Professor Andersen’s Night follows the story of Pal Andersen, an ageing university professor who is witness to the strangulation of an unknown young woman in his neighbour’s front room on Christmas Eve. It examines the professor’s dilemma with the ethical and moral reasons behind reporting or not reporting the crime he has just witnessed.
Solstad takes us through the professor’s array of emotional questions aside from those relating to the reporting of the crime, such as the dwindling of beliefs he and his colleagues held in their youth and the philosophical questions of life and the nature of being itself. One cannot help but think of Solstad as a modern day Chekov, and the book as not only a journey through one man’s witness to a crime and his struggle to report it, but through his resulting downward spiral into a philosophical mid-life crisis that examines his own origins and the resulting break-down he experiences as he comes to realise that his lifelong studies have run to dead-end.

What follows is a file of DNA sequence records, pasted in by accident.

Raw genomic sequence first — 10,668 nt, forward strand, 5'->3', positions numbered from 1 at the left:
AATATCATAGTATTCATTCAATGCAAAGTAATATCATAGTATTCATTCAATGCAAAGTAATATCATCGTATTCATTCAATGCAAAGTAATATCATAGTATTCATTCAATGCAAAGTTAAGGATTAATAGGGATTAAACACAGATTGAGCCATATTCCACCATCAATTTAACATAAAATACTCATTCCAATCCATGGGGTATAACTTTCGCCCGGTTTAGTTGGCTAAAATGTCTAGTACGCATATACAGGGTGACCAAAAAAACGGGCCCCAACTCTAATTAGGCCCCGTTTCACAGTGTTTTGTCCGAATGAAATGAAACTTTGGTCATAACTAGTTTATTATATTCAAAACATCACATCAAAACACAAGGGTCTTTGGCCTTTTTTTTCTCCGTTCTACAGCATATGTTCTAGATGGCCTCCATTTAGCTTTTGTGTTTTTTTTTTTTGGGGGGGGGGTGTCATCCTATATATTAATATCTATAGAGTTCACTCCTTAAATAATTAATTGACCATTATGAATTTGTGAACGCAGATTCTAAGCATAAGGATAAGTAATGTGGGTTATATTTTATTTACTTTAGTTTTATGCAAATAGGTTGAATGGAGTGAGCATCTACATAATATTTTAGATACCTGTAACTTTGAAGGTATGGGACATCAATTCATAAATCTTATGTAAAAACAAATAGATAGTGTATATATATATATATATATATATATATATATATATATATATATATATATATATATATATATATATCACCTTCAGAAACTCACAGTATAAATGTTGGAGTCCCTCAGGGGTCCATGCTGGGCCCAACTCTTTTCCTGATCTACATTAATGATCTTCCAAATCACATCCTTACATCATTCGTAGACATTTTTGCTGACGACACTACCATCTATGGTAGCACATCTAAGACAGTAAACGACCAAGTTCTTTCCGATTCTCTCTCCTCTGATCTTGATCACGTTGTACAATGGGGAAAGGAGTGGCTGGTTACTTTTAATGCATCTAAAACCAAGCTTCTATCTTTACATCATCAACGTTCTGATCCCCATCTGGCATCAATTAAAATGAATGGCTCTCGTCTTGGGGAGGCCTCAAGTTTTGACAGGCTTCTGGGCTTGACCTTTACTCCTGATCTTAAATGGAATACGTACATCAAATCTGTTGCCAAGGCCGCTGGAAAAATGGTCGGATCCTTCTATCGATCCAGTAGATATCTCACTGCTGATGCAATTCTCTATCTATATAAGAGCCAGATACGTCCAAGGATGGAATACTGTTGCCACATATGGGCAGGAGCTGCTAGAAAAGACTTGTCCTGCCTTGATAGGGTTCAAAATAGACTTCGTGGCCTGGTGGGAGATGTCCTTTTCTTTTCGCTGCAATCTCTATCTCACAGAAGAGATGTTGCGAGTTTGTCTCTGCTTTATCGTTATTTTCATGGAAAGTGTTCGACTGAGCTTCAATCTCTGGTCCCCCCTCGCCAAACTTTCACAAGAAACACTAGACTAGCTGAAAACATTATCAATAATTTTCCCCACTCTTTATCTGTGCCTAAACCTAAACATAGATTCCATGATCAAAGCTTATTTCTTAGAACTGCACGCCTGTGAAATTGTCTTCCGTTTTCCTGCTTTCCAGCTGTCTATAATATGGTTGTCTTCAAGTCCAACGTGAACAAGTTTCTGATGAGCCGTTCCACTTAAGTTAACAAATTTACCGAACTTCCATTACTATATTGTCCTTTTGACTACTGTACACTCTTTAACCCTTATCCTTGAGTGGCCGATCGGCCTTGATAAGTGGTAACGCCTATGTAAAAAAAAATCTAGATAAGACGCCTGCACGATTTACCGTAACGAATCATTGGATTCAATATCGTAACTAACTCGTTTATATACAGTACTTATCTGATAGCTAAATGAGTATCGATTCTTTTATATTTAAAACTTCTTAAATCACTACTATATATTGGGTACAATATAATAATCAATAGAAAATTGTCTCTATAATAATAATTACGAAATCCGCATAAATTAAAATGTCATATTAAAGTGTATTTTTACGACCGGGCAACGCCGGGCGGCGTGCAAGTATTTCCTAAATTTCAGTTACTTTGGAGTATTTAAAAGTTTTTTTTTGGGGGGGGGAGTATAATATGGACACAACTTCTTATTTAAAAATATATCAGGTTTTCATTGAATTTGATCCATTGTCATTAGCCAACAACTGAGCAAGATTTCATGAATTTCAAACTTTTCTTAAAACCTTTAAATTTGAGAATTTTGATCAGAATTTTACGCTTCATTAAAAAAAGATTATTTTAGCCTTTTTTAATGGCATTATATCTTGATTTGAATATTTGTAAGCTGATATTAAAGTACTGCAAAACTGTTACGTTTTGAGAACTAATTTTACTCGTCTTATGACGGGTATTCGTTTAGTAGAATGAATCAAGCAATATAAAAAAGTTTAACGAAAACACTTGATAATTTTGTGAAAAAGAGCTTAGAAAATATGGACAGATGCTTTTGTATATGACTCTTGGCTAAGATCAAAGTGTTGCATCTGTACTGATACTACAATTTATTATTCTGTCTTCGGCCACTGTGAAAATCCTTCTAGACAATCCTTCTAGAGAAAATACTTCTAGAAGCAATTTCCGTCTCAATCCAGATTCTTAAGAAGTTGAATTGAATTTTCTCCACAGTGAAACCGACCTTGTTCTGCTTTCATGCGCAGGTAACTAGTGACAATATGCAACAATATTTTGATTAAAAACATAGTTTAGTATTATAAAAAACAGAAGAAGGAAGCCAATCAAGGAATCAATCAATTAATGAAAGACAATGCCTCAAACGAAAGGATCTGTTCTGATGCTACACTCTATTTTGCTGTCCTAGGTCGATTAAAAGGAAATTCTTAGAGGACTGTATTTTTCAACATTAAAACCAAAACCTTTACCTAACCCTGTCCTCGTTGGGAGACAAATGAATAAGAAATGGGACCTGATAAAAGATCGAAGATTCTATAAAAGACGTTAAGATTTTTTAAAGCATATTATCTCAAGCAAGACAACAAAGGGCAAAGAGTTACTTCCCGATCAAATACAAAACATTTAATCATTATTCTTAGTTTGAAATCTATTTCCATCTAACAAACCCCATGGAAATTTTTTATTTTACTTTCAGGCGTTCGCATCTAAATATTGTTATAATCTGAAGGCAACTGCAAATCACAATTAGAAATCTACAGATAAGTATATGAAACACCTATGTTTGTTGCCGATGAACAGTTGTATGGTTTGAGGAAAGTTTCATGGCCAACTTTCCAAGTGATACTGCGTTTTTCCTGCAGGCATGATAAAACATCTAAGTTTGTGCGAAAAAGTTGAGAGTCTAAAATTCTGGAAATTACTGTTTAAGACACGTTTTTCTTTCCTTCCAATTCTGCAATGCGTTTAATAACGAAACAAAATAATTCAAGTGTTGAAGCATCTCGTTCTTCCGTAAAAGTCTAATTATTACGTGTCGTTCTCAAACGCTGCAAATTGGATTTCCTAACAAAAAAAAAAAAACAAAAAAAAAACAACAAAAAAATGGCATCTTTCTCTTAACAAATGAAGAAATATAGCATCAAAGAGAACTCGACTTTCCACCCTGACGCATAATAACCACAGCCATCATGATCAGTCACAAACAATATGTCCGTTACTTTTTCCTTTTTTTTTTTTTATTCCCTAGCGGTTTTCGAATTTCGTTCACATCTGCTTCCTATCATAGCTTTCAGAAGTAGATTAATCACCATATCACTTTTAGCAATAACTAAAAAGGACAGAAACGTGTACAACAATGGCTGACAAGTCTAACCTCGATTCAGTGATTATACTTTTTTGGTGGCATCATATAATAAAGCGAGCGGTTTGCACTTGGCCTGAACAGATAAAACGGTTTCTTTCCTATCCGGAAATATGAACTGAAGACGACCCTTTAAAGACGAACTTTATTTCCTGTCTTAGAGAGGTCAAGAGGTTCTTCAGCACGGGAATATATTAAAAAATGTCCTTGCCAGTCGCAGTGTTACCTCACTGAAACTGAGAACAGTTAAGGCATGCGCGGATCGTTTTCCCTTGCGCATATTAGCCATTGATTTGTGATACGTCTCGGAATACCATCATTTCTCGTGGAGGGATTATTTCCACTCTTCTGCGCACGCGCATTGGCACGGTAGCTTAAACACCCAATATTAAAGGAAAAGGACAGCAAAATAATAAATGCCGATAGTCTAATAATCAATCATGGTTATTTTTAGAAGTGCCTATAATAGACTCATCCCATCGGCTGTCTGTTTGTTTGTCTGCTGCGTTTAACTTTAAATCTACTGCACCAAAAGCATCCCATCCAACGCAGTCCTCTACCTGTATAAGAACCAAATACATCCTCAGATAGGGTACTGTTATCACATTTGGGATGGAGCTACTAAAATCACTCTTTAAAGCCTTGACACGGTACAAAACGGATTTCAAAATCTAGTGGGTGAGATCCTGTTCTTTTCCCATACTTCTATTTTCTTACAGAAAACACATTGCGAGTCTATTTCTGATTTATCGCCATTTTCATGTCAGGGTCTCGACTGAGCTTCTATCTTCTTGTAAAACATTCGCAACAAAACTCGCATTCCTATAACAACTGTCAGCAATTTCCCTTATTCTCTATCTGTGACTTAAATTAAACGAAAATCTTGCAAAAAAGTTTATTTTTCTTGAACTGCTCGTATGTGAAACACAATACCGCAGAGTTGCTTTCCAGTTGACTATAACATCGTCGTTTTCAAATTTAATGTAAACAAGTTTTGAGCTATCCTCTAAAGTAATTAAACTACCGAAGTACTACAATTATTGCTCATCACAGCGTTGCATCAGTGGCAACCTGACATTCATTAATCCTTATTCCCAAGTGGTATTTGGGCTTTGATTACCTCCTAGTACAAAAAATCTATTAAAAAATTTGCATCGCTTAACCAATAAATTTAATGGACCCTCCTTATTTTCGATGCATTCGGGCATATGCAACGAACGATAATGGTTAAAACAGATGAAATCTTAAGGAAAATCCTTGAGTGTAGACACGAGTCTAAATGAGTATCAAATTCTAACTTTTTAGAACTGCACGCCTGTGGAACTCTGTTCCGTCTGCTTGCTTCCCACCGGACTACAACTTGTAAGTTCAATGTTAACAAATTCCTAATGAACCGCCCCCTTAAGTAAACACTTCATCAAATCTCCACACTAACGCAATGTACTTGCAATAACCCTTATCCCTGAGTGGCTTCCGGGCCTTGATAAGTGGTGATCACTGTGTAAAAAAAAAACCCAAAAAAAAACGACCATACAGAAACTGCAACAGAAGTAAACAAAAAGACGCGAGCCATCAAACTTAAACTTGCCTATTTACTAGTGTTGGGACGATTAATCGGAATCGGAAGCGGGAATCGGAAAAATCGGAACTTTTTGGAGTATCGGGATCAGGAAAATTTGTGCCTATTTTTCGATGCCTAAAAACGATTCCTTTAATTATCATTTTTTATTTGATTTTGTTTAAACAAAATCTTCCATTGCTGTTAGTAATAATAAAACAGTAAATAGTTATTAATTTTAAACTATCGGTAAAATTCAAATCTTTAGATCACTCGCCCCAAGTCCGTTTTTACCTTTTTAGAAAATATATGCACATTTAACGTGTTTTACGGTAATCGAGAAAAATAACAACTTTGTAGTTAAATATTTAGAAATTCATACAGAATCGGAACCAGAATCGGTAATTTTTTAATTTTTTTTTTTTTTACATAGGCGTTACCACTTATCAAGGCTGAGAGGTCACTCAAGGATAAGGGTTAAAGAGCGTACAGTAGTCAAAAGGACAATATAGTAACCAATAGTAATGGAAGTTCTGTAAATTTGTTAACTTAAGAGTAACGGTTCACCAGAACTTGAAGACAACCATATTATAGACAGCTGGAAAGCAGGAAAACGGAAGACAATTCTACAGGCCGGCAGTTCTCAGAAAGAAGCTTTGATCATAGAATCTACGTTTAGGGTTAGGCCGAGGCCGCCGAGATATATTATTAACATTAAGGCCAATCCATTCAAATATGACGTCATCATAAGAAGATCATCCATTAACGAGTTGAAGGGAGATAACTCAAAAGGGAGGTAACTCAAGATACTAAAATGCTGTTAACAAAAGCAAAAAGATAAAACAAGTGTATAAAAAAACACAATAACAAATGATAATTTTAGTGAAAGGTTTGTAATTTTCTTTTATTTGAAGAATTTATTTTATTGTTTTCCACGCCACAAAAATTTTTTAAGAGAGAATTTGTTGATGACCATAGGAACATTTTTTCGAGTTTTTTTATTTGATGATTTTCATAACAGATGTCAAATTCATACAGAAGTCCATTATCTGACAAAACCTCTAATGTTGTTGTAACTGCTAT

Understated, bleak, wry and also overwhelmingly intelligent, Professor Andersen’s Night will have you asking yourself the question: “If you were witness to a violent crime in your neighbour’s house, would you choose to report it?”